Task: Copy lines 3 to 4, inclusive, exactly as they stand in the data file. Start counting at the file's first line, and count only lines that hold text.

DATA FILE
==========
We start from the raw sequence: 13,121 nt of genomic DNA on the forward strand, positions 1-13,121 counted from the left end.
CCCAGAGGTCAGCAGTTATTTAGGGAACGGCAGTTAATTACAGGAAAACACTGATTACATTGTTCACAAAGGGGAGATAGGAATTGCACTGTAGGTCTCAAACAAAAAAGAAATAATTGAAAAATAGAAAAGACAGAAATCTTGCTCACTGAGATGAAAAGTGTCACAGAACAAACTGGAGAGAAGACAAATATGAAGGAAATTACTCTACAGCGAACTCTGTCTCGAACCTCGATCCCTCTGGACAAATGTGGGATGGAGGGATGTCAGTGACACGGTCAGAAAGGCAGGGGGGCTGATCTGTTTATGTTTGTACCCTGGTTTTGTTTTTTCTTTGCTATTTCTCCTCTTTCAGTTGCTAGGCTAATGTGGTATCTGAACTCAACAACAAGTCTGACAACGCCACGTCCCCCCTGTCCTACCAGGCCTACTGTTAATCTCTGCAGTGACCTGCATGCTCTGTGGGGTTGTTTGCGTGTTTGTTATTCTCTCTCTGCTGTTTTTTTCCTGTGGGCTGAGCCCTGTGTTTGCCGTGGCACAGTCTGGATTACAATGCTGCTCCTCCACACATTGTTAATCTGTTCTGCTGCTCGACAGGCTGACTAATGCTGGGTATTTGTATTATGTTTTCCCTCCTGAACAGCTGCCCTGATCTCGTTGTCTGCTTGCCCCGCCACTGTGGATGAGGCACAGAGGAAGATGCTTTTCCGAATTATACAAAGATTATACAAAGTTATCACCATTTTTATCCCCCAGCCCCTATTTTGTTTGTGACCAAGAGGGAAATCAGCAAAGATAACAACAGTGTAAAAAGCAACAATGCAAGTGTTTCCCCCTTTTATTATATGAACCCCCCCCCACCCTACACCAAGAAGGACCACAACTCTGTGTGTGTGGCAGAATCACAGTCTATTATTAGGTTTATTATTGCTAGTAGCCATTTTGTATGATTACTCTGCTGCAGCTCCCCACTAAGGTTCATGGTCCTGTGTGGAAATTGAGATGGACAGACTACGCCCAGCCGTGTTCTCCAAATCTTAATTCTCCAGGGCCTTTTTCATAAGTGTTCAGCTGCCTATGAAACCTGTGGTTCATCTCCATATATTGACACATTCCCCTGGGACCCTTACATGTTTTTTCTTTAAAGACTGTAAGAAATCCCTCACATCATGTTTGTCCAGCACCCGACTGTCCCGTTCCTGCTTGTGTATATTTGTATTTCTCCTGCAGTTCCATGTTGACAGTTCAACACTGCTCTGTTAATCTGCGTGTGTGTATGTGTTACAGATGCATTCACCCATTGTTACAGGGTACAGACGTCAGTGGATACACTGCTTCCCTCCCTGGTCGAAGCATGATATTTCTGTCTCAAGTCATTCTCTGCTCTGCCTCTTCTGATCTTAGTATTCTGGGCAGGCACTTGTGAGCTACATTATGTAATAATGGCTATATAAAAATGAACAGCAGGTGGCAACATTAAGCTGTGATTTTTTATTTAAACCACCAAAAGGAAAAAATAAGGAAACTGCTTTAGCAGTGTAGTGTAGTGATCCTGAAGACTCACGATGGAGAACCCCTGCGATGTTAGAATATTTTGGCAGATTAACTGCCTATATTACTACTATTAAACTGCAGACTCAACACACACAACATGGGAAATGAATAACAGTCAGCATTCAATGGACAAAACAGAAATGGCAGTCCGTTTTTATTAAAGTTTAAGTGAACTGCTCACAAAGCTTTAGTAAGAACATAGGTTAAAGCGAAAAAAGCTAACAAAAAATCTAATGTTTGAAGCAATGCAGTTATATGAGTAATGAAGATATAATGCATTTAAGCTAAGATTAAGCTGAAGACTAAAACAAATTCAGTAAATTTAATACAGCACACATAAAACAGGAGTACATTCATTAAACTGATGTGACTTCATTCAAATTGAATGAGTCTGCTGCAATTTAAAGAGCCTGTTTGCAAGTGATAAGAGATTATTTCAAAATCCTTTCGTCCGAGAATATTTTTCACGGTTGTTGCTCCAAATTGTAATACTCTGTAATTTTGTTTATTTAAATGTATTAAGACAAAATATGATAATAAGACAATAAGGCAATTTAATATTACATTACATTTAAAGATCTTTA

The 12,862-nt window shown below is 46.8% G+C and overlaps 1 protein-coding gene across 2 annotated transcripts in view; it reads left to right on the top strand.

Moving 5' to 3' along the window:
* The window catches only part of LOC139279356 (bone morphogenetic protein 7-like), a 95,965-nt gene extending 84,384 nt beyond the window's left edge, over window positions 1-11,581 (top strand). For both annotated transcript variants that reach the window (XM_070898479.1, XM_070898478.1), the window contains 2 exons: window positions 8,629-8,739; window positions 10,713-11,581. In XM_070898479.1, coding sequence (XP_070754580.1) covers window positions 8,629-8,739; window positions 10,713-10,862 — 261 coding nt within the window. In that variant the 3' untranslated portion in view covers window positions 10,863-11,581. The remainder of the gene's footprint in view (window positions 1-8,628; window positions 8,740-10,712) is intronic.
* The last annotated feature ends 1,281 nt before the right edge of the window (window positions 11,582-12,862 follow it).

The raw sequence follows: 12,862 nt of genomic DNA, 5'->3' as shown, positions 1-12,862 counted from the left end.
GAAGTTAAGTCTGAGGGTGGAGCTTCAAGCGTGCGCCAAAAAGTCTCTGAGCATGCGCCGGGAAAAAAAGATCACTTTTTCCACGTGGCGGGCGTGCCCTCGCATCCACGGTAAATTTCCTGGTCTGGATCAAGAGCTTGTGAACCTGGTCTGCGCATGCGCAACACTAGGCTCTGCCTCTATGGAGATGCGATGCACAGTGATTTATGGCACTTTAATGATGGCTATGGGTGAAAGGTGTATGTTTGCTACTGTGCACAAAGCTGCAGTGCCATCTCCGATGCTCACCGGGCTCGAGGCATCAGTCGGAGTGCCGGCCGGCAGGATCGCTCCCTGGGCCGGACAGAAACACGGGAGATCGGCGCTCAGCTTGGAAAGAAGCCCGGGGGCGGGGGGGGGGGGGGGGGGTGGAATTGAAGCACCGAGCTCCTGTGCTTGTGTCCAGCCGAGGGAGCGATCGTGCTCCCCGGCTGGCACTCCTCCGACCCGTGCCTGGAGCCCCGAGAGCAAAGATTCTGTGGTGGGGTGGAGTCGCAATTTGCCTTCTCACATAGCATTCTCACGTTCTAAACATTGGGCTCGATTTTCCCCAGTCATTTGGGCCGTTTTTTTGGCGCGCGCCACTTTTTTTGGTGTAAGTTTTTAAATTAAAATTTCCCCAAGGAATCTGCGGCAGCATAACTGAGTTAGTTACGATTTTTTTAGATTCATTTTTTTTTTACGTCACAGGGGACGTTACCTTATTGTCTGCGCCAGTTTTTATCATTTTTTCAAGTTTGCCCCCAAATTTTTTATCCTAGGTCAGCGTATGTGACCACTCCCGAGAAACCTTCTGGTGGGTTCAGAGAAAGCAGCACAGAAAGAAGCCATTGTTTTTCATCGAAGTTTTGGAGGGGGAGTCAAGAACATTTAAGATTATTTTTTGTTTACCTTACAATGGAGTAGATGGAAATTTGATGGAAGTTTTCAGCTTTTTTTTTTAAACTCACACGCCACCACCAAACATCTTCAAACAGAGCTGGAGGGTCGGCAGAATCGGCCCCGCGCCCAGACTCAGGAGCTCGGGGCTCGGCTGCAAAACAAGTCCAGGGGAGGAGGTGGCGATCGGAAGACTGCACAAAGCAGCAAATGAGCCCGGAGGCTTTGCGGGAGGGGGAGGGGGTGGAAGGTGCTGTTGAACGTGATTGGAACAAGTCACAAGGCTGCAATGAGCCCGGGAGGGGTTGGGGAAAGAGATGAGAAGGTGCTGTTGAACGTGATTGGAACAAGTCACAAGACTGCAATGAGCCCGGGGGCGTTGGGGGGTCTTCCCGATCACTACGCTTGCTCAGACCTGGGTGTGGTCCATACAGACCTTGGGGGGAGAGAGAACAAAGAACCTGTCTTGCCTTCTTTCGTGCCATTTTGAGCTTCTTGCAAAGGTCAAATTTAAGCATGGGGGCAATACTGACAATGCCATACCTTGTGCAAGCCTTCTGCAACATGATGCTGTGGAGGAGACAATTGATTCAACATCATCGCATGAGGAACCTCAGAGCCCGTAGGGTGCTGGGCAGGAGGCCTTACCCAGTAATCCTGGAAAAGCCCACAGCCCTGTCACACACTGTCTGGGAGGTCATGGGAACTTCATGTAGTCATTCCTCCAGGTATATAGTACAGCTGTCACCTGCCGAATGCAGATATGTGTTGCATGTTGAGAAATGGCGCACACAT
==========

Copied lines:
The 12,862-nt window shown below is 46.8% G+C and overlaps 1 protein-coding gene across 2 annotated transcripts in view; it reads left to right on the top strand.

Moving 5' to 3' along the window: